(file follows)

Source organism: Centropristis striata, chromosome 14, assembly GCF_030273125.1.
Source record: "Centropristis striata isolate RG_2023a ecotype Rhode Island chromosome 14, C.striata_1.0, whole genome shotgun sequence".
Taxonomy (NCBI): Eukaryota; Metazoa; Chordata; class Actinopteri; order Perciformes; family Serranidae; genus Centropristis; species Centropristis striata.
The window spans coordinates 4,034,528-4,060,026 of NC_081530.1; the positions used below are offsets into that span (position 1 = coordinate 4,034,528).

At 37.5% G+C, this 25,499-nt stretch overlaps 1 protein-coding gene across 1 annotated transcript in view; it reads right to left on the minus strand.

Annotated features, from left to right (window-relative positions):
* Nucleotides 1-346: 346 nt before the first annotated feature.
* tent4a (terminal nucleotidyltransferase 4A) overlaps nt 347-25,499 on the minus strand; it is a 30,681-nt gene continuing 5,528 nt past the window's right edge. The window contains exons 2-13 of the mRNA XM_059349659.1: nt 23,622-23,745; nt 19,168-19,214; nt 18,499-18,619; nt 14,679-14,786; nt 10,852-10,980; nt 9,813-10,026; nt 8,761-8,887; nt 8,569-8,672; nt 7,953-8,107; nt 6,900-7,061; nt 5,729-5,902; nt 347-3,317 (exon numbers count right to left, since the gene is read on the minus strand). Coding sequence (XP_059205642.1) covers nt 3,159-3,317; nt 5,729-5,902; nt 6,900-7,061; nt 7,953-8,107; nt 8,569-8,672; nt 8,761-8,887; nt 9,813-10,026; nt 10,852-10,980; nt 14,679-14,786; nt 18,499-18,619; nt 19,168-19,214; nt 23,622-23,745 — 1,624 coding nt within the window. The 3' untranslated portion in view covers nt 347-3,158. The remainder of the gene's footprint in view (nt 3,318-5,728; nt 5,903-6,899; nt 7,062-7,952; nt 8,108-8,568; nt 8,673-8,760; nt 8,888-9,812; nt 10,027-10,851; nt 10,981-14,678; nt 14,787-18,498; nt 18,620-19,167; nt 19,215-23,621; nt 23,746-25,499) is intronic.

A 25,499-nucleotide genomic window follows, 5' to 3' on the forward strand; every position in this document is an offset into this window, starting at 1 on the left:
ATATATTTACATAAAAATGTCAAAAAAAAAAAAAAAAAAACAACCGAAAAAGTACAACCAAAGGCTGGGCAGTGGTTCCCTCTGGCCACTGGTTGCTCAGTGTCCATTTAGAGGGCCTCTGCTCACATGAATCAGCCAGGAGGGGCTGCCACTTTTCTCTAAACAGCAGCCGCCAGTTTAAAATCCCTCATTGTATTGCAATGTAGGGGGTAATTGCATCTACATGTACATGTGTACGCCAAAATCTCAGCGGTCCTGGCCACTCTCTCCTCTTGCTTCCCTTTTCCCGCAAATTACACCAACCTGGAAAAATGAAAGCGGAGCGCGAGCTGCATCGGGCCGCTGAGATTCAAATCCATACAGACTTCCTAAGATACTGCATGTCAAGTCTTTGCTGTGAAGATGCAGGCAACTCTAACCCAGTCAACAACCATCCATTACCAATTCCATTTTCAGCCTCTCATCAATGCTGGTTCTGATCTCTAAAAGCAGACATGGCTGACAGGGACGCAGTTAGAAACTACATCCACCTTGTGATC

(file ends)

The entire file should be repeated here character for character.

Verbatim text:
Source organism: Centropristis striata, chromosome 14, assembly GCF_030273125.1.
Source record: "Centropristis striata isolate RG_2023a ecotype Rhode Island chromosome 14, C.striata_1.0, whole genome shotgun sequence".
Taxonomy (NCBI): Eukaryota; Metazoa; Chordata; class Actinopteri; order Perciformes; family Serranidae; genus Centropristis; species Centropristis striata.
The window spans coordinates 4,034,528-4,060,026 of NC_081530.1; the positions used below are offsets into that span (position 1 = coordinate 4,034,528).

At 37.5% G+C, this 25,499-nt stretch overlaps 1 protein-coding gene across 1 annotated transcript in view; it reads right to left on the minus strand.

Annotated features, from left to right (window-relative positions):
* Nucleotides 1-346: 346 nt before the first annotated feature.
* tent4a (terminal nucleotidyltransferase 4A) overlaps nt 347-25,499 on the minus strand; it is a 30,681-nt gene continuing 5,528 nt past the window's right edge. The window contains exons 2-13 of the mRNA XM_059349659.1: nt 23,622-23,745; nt 19,168-19,214; nt 18,499-18,619; nt 14,679-14,786; nt 10,852-10,980; nt 9,813-10,026; nt 8,761-8,887; nt 8,569-8,672; nt 7,953-8,107; nt 6,900-7,061; nt 5,729-5,902; nt 347-3,317 (exon numbers count right to left, since the gene is read on the minus strand). Coding sequence (XP_059205642.1) covers nt 3,159-3,317; nt 5,729-5,902; nt 6,900-7,061; nt 7,953-8,107; nt 8,569-8,672; nt 8,761-8,887; nt 9,813-10,026; nt 10,852-10,980; nt 14,679-14,786; nt 18,499-18,619; nt 19,168-19,214; nt 23,622-23,745 — 1,624 coding nt within the window. The 3' untranslated portion in view covers nt 347-3,158. The remainder of the gene's footprint in view (nt 3,318-5,728; nt 5,903-6,899; nt 7,062-7,952; nt 8,108-8,568; nt 8,673-8,760; nt 8,888-9,812; nt 10,027-10,851; nt 10,981-14,678; nt 14,787-18,498; nt 18,620-19,167; nt 19,215-23,621; nt 23,746-25,499) is intronic.

A 25,499-nucleotide genomic window follows, 5' to 3' on the forward strand; every position in this document is an offset into this window, starting at 1 on the left:
ATATATTTACATAAAAATGTCAAAAAAAAAAAAAAAAAAACAACCGAAAAAGTACAACCAAAGGCTGGGCAGTGGTTCCCTCTGGCCACTGGTTGCTCAGTGTCCATTTAGAGGGCCTCTGCTCACATGAATCAGCCAGGAGGGGCTGCCACTTTTCTCTAAACAGCAGCCGCCAGTTTAAAATCCCTCATTGTATTGCAATGTAGGGGGTAATTGCATCTACATGTACATGTGTACGCCAAAATCTCAGCGGTCCTGGCCACTCTCTCCTCTTGCTTCCCTTTTCCCGCAAATTACACCAACCTGGAAAAATGAAAGCGGAGCGCGAGCTGCATCGGGCCGCTGAGATTCAAATCCATACAGACTTCCTAAGATACTGCATGTCAAGTCTTTGCTGTGAAGATGCAGGCAACTCTAACCCAGTCAACAACCATCCATTACCAATTCCATTTTCAGCCTCTCATCAATGCTGGTTCTGATCTCTAAAAGCAGACATGGCTGACAGGGACGCAGTTAGAAACTACATCCACCTTGTGATC